At the local burrito chain Boloco, the majority of customers pay with cards. Many even skip the wait in line by using the restaurant’s smartphone app or ordering kiosks, which allow the company to be more efficient, says CEO John Pepper. 

"There's a line of people. You don't feel like waiting the line and you just take control of your order yourself. You come take a seat," Pepper said.

This is the same company that got rid of pennies almost a decade ago so employees could spend less time fishing for change in the drawer. Going fully cashless would save even more time. Pepper’s other hope is that it will prevent robbery.

"So from a safety standpoint, cash to me seems like it's an outdated concept," Pepper said. "What we're really trying to figure out now is is the time and the risk and the hassle worth, you know, those 10 to 15 percent of customers. And why are they still using cash?"

He’s not alone. More fast-casual restaurant chains across the U.S., like Starbucks and Shake Shack, are testing the cashless payment waters in certain locations while other businesses are skipping cash altogether. The Amazon Go market is a new addition. And Sweetgreen, a nationwide salad chain, went completely cashless last year. But not in Massachusetts, the only state that prohibits retail establishments from discriminating against cash buyers.

Jay Zagorsky is an economist and professor at the Boston University Questrom School of Business. He predicts we’ll become a cashless society over the next 20 years, but he says it’s a bad idea — for three reasons.

"In a cashless economy, the poor tend to suffer. People who can’t afford debit and credit cards, they will be marginalized in a cashless economy. The second reason is that we lose privacy. If some high tech company is tracking my every purchase, they know exactly what I buy," said Zagorksy. "The third is national security. A cashless society really depends on a network of computers that run and communicate all the time. If we lose power, if our computers are hacked, if communication lines go down, telephones don’t work — a cashless society doesn’t work."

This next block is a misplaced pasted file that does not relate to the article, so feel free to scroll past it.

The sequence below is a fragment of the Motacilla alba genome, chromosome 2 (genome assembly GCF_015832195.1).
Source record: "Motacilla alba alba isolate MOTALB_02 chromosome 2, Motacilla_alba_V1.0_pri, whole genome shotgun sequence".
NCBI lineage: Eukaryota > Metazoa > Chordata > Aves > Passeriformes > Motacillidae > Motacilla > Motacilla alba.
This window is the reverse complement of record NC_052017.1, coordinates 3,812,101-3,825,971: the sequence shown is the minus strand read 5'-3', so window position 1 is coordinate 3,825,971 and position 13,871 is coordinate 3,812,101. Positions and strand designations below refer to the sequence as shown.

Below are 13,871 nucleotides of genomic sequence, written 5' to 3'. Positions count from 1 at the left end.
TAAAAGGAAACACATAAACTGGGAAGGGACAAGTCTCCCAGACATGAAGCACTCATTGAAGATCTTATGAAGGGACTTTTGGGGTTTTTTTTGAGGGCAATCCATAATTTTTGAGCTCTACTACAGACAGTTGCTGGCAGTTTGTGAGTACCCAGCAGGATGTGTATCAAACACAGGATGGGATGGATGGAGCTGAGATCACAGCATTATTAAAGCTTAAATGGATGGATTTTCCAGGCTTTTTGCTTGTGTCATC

For many people, the notion of not using cash seems bizarre. After all, it’s printed on every bill, “legal tender for all debts, public and private.” But Zagorsky says the word “debt” reveals a potential loophole.

"If a customer has not incurred a debt — they've not purchased food, they've not pumped gas into their car, you can tell them, ‘we only accept credit cards’ before any services are rendered," he said.

There is no federal statute mandating that businesses must accept currency. But under Massachusetts law, retail establishments have to take cash. This leaves businesses like restaurants wondering if they qualify as a retail establishment, which is defined as any business that sells either a service or tangible personal property. While many would argue a restaurant provides a service, WGBH legal analyst and Northeastern University law professor Daniel Medwed said this definition could use some clarification.

"It may be somewhat ambiguous whether a restaurant qualifies," he said. "I think it’s incumbent upon the Legislature to give us some guidance here so that we all know whether restaurants must abide by these regulations in the era of the cashless economy. It’s up to the Legislature to handle this and create a uniform interpretation of 'retail establishment.'”

As a younger generation pays for stuff without ever opening a physical wallet — using apps like Venmo and Apple Pay — it’s easy to see that going cashless is where we are heading. But Attorney General Maura Healey said until banking changes, it’s out of the question here in the Bay State.

"I don’t think we should get to a space where folks are forced to operate without cash. Unless people have no-fee bank accounts, I don’t think that’s a conversation we should entertain," Healey said.

As for John Pepper of Boloco, he said he might test out cashless pay at its New Hampshire location. If Massachusetts law would explicitly allow it, he’d certainly consider trying it out in the state. But he’d want to come up with an alternative for cash-paying customers.

"I mean, I'd personally be trying to figure out how not to leave people behind," he said. "Maybe there's a way to load a digital card and carry that with them as well. But it allows them to still use cash."

There’s no sign the Legislature is preparing to determine whether restaurants are retails businesses and whether they can go cashless, keeping their cash registers in suspense.